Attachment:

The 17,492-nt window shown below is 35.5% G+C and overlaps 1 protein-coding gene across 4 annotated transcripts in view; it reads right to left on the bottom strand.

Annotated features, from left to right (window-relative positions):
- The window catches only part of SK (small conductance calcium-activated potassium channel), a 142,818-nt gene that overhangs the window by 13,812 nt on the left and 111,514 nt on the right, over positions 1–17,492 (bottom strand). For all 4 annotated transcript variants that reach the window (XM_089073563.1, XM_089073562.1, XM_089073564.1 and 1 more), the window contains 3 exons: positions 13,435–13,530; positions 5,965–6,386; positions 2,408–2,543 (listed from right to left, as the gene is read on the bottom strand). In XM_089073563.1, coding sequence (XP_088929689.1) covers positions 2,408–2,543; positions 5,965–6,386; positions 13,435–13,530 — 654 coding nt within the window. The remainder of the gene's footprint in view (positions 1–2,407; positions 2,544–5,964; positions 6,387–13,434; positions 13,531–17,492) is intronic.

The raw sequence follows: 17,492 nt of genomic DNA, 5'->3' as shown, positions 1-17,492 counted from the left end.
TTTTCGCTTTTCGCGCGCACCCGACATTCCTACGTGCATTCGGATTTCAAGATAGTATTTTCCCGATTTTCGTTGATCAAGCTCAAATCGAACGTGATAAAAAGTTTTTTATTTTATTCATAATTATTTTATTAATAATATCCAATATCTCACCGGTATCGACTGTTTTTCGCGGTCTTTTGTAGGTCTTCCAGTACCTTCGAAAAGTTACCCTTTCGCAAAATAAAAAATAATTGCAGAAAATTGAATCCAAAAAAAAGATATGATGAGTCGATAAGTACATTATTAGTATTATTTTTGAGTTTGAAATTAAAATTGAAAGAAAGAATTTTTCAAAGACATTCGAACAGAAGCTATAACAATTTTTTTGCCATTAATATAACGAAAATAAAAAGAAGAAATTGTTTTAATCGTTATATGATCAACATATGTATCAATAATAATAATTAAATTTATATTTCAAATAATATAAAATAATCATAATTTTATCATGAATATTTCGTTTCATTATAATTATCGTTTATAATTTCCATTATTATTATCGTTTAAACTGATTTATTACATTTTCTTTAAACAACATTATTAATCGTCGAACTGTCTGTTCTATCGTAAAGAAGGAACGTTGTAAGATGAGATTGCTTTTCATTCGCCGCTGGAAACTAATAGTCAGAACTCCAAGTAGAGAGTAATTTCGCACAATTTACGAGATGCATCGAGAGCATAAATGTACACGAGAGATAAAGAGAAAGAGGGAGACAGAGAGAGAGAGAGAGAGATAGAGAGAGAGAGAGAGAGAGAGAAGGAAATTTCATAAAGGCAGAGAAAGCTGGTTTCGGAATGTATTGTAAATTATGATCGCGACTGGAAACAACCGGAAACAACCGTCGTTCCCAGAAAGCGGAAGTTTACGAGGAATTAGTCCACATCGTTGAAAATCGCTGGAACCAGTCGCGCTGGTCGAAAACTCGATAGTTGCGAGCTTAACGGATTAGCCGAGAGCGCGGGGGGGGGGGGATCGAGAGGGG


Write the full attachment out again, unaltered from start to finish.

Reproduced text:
The 17,492-nt window shown below is 35.5% G+C and overlaps 1 protein-coding gene across 4 annotated transcripts in view; it reads right to left on the bottom strand.

Annotated features, from left to right (window-relative positions):
- The window catches only part of SK (small conductance calcium-activated potassium channel), a 142,818-nt gene that overhangs the window by 13,812 nt on the left and 111,514 nt on the right, over positions 1–17,492 (bottom strand). For all 4 annotated transcript variants that reach the window (XM_089073563.1, XM_089073562.1, XM_089073564.1 and 1 more), the window contains 3 exons: positions 13,435–13,530; positions 5,965–6,386; positions 2,408–2,543 (listed from right to left, as the gene is read on the bottom strand). In XM_089073563.1, coding sequence (XP_088929689.1) covers positions 2,408–2,543; positions 5,965–6,386; positions 13,435–13,530 — 654 coding nt within the window. The remainder of the gene's footprint in view (positions 1–2,407; positions 2,544–5,964; positions 6,387–13,434; positions 13,531–17,492) is intronic.

The raw sequence follows: 17,492 nt of genomic DNA, 5'->3' as shown, positions 1-17,492 counted from the left end.
TTTTCGCTTTTCGCGCGCACCCGACATTCCTACGTGCATTCGGATTTCAAGATAGTATTTTCCCGATTTTCGTTGATCAAGCTCAAATCGAACGTGATAAAAAGTTTTTTATTTTATTCATAATTATTTTATTAATAATATCCAATATCTCACCGGTATCGACTGTTTTTCGCGGTCTTTTGTAGGTCTTCCAGTACCTTCGAAAAGTTACCCTTTCGCAAAATAAAAAATAATTGCAGAAAATTGAATCCAAAAAAAAGATATGATGAGTCGATAAGTACATTATTAGTATTATTTTTGAGTTTGAAATTAAAATTGAAAGAAAGAATTTTTCAAAGACATTCGAACAGAAGCTATAACAATTTTTTTGCCATTAATATAACGAAAATAAAAAGAAGAAATTGTTTTAATCGTTATATGATCAACATATGTATCAATAATAATAATTAAATTTATATTTCAAATAATATAAAATAATCATAATTTTATCATGAATATTTCGTTTCATTATAATTATCGTTTATAATTTCCATTATTATTATCGTTTAAACTGATTTATTACATTTTCTTTAAACAACATTATTAATCGTCGAACTGTCTGTTCTATCGTAAAGAAGGAACGTTGTAAGATGAGATTGCTTTTCATTCGCCGCTGGAAACTAATAGTCAGAACTCCAAGTAGAGAGTAATTTCGCACAATTTACGAGATGCATCGAGAGCATAAATGTACACGAGAGATAAAGAGAAAGAGGGAGACAGAGAGAGAGAGAGAGAGATAGAGAGAGAGAGAGAGAGAGAGAAGGAAATTTCATAAAGGCAGAGAAAGCTGGTTTCGGAATGTATTGTAAATTATGATCGCGACTGGAAACAACCGGAAACAACCGTCGTTCCCAGAAAGCGGAAGTTTACGAGGAATTAGTCCACATCGTTGAAAATCGCTGGAACCAGTCGCGCTGGTCGAAAACTCGATAGTTGCGAGCTTAACGGATTAGCCGAGAGCGCGGGGGGGGGGGGATCGAGAGGGG